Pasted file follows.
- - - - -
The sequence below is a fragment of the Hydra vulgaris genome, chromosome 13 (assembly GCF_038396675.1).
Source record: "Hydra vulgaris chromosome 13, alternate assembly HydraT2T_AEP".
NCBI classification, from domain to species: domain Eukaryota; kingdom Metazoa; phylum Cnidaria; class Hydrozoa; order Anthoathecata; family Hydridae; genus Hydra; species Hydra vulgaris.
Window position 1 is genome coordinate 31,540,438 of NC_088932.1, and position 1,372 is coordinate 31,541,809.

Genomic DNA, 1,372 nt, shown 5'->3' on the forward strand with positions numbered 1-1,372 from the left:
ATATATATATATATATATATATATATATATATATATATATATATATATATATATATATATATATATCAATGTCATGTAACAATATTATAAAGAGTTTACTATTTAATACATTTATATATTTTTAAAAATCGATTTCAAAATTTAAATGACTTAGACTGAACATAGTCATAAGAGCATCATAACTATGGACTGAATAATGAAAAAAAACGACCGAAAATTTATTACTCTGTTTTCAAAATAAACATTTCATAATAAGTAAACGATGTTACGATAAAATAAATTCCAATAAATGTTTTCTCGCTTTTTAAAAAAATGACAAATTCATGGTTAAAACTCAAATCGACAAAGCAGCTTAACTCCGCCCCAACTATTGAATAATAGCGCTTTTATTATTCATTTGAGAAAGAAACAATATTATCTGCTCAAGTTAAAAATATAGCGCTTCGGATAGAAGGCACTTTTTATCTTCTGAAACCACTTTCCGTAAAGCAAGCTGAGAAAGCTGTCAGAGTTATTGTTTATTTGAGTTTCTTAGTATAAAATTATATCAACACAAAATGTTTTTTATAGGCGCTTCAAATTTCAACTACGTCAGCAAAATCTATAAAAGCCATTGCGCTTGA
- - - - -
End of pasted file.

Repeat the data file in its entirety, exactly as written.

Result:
The sequence below is a fragment of the Hydra vulgaris genome, chromosome 13 (assembly GCF_038396675.1).
Source record: "Hydra vulgaris chromosome 13, alternate assembly HydraT2T_AEP".
NCBI classification, from domain to species: domain Eukaryota; kingdom Metazoa; phylum Cnidaria; class Hydrozoa; order Anthoathecata; family Hydridae; genus Hydra; species Hydra vulgaris.
Window position 1 is genome coordinate 31,540,438 of NC_088932.1, and position 1,372 is coordinate 31,541,809.

Genomic DNA, 1,372 nt, shown 5'->3' on the forward strand with positions numbered 1-1,372 from the left:
ATATATATATATATATATATATATATATATATATATATATATATATATATATATATATATATATATCAATGTCATGTAACAATATTATAAAGAGTTTACTATTTAATACATTTATATATTTTTAAAAATCGATTTCAAAATTTAAATGACTTAGACTGAACATAGTCATAAGAGCATCATAACTATGGACTGAATAATGAAAAAAAACGACCGAAAATTTATTACTCTGTTTTCAAAATAAACATTTCATAATAAGTAAACGATGTTACGATAAAATAAATTCCAATAAATGTTTTCTCGCTTTTTAAAAAAATGACAAATTCATGGTTAAAACTCAAATCGACAAAGCAGCTTAACTCCGCCCCAACTATTGAATAATAGCGCTTTTATTATTCATTTGAGAAAGAAACAATATTATCTGCTCAAGTTAAAAATATAGCGCTTCGGATAGAAGGCACTTTTTATCTTCTGAAACCACTTTCCGTAAAGCAAGCTGAGAAAGCTGTCAGAGTTATTGTTTATTTGAGTTTCTTAGTATAAAATTATATCAACACAAAATGTTTTTTATAGGCGCTTCAAATTTCAACTACGTCAGCAAAATCTATAAAAGCCATTGCGCTTGA